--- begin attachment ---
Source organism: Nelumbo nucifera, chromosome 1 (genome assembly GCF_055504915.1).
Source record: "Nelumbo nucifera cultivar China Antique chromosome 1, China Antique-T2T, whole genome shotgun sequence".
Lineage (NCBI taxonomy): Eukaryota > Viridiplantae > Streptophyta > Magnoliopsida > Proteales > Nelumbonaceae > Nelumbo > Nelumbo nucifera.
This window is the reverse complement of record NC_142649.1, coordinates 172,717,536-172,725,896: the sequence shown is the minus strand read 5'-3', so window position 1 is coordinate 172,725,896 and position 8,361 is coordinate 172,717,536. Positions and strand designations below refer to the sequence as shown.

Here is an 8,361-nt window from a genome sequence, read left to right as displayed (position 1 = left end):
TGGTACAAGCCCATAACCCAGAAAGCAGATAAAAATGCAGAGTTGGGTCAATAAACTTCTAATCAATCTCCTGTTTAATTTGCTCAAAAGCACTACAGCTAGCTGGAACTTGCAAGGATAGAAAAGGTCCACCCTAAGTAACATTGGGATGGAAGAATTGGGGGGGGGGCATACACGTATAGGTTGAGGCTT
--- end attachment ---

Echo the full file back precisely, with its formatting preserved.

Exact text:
Source organism: Nelumbo nucifera, chromosome 1 (genome assembly GCF_055504915.1).
Source record: "Nelumbo nucifera cultivar China Antique chromosome 1, China Antique-T2T, whole genome shotgun sequence".
Lineage (NCBI taxonomy): Eukaryota > Viridiplantae > Streptophyta > Magnoliopsida > Proteales > Nelumbonaceae > Nelumbo > Nelumbo nucifera.
This window is the reverse complement of record NC_142649.1, coordinates 172,717,536-172,725,896: the sequence shown is the minus strand read 5'-3', so window position 1 is coordinate 172,725,896 and position 8,361 is coordinate 172,717,536. Positions and strand designations below refer to the sequence as shown.

Here is an 8,361-nt window from a genome sequence, read left to right as displayed (position 1 = left end):
TGGTACAAGCCCATAACCCAGAAAGCAGATAAAAATGCAGAGTTGGGTCAATAAACTTCTAATCAATCTCCTGTTTAATTTGCTCAAAAGCACTACAGCTAGCTGGAACTTGCAAGGATAGAAAAGGTCCACCCTAAGTAACATTGGGATGGAAGAATTGGGGGGGGGGCATACACGTATAGGTTGAGGCTT